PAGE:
9th July 2013 – Lymphoedema service launches self-referral
Patients who have chronic swelling due to problems with their lymph drainage system can now directly contact the service which can help them.
The lymphoedema service run by nurses at Airedale NHS Foundation Trust has just had its contract renewed for a further three years to care for patients in Airedale, Bradford and Wharfedale and has launched a new self-referral service.
The team is also keen to help patients at risk of developing lymphoedema or chronic oedema to provide them with information about how they can prevent or minimise swelling by catching the problem early.
Lymphoedemia and chronic oedema mainly affects arms and legs but can affect other parts of the body including the head and neck and develops because of a build-up of fluid in the body’s tissues. For some people it can be very distressing especially if it restricts their mobility. It is a long-term progressive condition that can be controlled, particularly when detected early, but may require life-long treatment.
People at risk of lymphoedema have had:
- surgery or radiotherapy affecting their lymph nodes.
- surgery such as hip or knee replacements or varicose vein stripping.
- damage to their skin or tissues caused by accidents, burns or blood clots
- cellulitis or infection of their legs
- family history of developing swelling.
More people who are overweight and have poor mobility are developing the condition which is a growing concern to the team. Without help from the lymphoedema service, patients could suffer from skin breakdown, leg ulcers, recurrent cellulitis – which is a skin infection.
Pat Gardner, lead lymphoedema nurse practitioner at Airedale NHS Foundation Trust, said: “Some people are born with an insufficient lymphatic system and this can run in families.
“However, most people at risk of developing lymphoedema are those who have had treatment for cancer, although any surgery or trauma that damages lymphatic drainage can also put a person at risk
“We would like to inform people about their risk of developing lymphoedema so they can try to prevent it. Our role is to teach patients how to manage their own condition with a daily routine.
“Although we cannot cure the condition we can help patients to greatly improve and control oedema over time making a difference to the quality of lives of our patients”
The small team of six hold weekly clinics at Westbourne Green Health Centre, Undercliffe Health Centre and Canalside Health Centre in Bingley and a monthly clinic at Coronation Hospital at Ilkley.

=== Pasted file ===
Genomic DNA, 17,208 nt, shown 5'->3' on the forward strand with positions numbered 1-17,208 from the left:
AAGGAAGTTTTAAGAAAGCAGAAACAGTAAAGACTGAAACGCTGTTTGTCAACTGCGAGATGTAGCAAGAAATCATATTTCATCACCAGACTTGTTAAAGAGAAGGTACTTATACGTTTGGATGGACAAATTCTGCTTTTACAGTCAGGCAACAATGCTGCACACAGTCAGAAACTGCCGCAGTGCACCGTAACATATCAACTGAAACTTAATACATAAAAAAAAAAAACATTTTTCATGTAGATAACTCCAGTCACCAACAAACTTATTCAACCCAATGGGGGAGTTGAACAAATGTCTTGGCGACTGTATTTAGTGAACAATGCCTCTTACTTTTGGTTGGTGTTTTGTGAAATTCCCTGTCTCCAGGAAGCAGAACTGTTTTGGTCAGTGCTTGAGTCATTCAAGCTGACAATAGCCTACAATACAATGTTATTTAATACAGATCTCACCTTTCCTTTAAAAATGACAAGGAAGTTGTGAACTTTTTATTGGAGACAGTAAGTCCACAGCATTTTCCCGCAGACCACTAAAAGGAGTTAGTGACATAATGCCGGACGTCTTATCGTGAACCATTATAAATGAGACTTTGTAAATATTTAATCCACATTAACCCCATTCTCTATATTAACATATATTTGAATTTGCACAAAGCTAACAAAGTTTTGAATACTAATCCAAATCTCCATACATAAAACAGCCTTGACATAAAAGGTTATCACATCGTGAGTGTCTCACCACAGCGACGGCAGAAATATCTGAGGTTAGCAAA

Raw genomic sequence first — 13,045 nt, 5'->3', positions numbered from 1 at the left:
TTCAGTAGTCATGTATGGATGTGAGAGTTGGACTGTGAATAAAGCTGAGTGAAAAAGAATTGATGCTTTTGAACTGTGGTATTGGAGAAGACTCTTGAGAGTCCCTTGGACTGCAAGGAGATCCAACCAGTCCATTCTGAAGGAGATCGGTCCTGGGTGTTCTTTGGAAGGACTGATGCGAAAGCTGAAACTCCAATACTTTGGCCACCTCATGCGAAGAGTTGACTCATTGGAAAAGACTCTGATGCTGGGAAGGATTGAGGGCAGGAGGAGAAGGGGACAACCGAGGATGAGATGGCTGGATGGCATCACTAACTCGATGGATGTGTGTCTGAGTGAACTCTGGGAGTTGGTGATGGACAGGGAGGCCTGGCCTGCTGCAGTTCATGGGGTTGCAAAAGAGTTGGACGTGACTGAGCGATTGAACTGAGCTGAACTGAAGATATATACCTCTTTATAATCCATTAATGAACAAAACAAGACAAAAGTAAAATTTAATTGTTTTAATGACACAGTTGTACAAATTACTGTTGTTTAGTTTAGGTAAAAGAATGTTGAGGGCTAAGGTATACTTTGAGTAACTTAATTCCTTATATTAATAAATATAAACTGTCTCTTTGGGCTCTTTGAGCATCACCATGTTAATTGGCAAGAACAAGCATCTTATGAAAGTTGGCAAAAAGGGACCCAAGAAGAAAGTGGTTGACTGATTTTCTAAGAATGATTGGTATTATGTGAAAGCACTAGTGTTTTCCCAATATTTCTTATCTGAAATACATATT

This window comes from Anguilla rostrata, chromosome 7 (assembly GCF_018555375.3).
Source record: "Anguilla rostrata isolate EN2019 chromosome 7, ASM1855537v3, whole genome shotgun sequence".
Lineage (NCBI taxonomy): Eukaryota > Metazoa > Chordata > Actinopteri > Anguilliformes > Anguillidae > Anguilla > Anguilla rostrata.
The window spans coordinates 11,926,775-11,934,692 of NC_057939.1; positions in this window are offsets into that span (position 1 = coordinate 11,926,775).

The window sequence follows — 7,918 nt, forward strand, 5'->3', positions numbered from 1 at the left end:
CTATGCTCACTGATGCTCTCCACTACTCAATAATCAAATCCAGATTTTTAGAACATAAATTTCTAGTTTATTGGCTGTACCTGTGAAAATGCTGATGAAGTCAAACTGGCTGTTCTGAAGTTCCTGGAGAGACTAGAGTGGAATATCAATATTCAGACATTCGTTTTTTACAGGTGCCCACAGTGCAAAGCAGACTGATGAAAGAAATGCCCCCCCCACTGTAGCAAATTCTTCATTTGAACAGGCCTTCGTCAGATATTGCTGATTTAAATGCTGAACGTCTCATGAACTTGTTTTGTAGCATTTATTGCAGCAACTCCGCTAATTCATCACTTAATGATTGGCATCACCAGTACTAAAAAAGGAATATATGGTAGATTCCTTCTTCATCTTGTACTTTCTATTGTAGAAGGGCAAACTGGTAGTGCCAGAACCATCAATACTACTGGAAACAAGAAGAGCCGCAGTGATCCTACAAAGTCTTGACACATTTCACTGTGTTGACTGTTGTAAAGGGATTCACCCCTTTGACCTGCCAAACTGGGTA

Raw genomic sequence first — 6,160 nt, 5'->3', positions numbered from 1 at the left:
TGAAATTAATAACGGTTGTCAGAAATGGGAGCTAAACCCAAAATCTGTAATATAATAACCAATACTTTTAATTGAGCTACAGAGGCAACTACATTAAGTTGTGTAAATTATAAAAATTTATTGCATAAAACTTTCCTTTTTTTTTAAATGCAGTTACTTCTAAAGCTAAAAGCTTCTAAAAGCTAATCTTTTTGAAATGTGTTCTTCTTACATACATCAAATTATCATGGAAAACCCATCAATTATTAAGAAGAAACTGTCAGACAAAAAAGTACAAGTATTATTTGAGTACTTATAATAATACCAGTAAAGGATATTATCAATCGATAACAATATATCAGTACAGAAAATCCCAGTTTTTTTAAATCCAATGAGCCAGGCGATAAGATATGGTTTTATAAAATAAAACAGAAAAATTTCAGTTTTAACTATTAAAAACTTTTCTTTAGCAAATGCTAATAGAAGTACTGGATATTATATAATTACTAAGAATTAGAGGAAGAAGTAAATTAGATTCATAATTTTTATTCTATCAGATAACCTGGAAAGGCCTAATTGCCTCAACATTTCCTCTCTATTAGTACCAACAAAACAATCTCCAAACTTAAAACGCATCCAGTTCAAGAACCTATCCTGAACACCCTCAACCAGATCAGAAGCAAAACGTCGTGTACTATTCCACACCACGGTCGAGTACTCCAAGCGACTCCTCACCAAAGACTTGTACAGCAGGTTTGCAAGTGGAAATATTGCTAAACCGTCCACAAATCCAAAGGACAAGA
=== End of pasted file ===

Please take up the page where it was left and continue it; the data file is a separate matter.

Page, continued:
Mrs Louise Smith, aged 43, of Bingley, has had lymphoedema in her right leg for the past six years and has to be careful not to bang her leg. She wears support stocking and has learned how to massage and moisturise it regularly.
She said: “The team are very approachable and caring and their service is tailored very much to suit the needs of the patient. I normally have check –ups every three to six months, but have been seen more often recently as I developed an infection.”
Pat Ferguson, aged 60, of Keighley, was referred to the service by her consultant last October after having an operation due to breast cancer and both chemotherapy and radiotherapy. She has oedema in her left breast and arm and is undergoing intensive manual lymphatic drainage and laser treatment.
She said: “This is my sixth session and the treatment is now working. It’s been a marvellous service and has made me feel so much better. You can talk to them about absolutely anything and they seem to understand.”
Oedema can affect people at any age including children, although most of the patients in the service are aged over 60 years and some have complex health problems. Each patient has an individual assessment and specialist nurse Pat Gardner and her team look closely at the patient’s whole history – including their medication, current level of social care, responsibilities in the home, and entitlement to benefits.
Treatment is mainly a self-care programme involving skin care promoting hygiene to reduce the risk of infection; exercise to propel lymph fluid and improve mobility; and massage to enhance drainage and compression, usually in the form of stockings and arm sleeves. Treatment may also include a course of bandaging and manual lymphatic drainage if needed.
Anyone who has any swelling, particularly in their arms or legs or are in one of the ‘at risk’ categories can get advice from the team. Please contact the team on tel: 01535 292712.
The Lymphoedema Support Network is a national organisation providing advice, leaflets and a newsletter.
Contact them on 020 7351 4480 or go on their website www.lymphoedema.org/lsn.